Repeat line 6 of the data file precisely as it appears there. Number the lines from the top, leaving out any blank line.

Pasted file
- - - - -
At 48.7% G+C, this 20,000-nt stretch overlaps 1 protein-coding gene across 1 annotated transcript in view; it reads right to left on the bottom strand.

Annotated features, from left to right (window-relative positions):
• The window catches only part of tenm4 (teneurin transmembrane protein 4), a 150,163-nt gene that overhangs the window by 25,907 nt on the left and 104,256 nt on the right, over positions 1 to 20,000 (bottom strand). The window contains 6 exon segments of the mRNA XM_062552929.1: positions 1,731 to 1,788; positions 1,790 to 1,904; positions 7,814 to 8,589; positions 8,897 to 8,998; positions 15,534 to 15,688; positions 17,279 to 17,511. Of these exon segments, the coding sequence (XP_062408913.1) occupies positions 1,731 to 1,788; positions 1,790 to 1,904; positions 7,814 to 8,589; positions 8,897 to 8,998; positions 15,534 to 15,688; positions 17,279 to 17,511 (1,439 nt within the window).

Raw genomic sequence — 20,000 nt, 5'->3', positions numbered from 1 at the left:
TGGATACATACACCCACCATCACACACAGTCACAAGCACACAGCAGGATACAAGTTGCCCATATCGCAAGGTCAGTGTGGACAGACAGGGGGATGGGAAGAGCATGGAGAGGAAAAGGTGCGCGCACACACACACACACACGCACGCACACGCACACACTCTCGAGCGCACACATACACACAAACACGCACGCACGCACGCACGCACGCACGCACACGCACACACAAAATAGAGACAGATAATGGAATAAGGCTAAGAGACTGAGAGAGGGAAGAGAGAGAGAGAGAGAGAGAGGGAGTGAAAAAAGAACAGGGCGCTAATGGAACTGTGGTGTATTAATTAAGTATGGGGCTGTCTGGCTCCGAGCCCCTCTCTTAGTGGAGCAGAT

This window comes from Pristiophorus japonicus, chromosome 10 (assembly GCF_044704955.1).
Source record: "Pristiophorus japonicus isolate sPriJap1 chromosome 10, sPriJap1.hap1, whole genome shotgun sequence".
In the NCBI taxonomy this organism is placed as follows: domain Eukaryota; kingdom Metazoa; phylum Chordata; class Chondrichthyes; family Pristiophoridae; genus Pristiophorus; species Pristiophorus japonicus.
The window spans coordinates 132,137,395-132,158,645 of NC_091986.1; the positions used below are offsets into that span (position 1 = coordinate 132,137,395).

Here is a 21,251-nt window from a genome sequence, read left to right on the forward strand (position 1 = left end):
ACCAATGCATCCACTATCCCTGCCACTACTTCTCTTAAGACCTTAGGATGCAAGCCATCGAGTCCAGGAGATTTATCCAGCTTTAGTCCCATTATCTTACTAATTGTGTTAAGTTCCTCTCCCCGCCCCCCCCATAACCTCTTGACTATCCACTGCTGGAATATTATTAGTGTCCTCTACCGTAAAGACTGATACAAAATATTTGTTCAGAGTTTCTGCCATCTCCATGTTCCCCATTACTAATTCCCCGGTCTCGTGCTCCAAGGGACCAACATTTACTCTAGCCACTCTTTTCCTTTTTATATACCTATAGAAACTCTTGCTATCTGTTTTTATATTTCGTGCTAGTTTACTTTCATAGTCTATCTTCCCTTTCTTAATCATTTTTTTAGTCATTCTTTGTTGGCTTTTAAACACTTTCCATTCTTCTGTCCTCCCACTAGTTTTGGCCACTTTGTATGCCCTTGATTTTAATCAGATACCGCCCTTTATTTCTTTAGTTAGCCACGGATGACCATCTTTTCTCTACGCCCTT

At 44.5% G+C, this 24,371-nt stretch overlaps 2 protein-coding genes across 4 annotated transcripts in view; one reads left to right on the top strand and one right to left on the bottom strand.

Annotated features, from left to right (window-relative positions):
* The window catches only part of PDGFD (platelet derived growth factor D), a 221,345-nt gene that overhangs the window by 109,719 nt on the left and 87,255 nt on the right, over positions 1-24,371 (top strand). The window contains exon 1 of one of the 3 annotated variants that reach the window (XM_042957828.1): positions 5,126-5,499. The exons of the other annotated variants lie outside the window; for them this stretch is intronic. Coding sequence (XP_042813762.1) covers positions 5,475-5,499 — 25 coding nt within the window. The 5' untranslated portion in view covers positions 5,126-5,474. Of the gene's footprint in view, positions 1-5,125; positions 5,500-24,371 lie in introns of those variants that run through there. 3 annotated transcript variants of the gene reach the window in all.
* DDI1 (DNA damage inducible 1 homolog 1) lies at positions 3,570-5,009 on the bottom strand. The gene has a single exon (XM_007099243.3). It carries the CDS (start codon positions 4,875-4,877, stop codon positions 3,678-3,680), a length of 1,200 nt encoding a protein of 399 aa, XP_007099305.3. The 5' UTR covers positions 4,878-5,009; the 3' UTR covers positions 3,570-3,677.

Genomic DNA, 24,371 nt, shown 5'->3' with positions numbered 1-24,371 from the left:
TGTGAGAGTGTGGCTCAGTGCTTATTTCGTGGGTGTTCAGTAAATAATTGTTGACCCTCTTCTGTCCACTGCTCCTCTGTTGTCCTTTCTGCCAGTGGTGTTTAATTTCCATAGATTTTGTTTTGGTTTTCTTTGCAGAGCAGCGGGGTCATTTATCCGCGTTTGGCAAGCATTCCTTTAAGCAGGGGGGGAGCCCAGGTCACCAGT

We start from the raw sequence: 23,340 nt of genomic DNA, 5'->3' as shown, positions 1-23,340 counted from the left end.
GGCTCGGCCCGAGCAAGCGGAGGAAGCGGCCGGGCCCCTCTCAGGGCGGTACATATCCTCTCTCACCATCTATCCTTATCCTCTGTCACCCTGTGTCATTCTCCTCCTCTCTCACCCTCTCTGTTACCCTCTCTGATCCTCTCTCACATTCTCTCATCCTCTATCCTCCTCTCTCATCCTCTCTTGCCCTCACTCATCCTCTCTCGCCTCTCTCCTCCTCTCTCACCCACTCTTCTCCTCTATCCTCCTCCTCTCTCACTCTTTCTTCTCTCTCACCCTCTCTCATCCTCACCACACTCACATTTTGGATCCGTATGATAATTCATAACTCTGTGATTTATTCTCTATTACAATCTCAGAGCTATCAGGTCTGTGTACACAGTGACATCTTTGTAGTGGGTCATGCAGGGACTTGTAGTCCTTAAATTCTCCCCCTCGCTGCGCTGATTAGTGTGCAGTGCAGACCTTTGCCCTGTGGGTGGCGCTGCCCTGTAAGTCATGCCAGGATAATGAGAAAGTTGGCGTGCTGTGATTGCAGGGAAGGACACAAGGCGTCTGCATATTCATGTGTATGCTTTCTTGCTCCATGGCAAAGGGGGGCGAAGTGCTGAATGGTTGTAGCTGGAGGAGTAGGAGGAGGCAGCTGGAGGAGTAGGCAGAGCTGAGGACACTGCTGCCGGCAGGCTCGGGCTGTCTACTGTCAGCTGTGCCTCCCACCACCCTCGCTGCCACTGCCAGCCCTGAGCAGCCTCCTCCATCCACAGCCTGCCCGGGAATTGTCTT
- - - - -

This window comes from Pristiophorus japonicus, chromosome 10 (assembly GCF_044704955.1).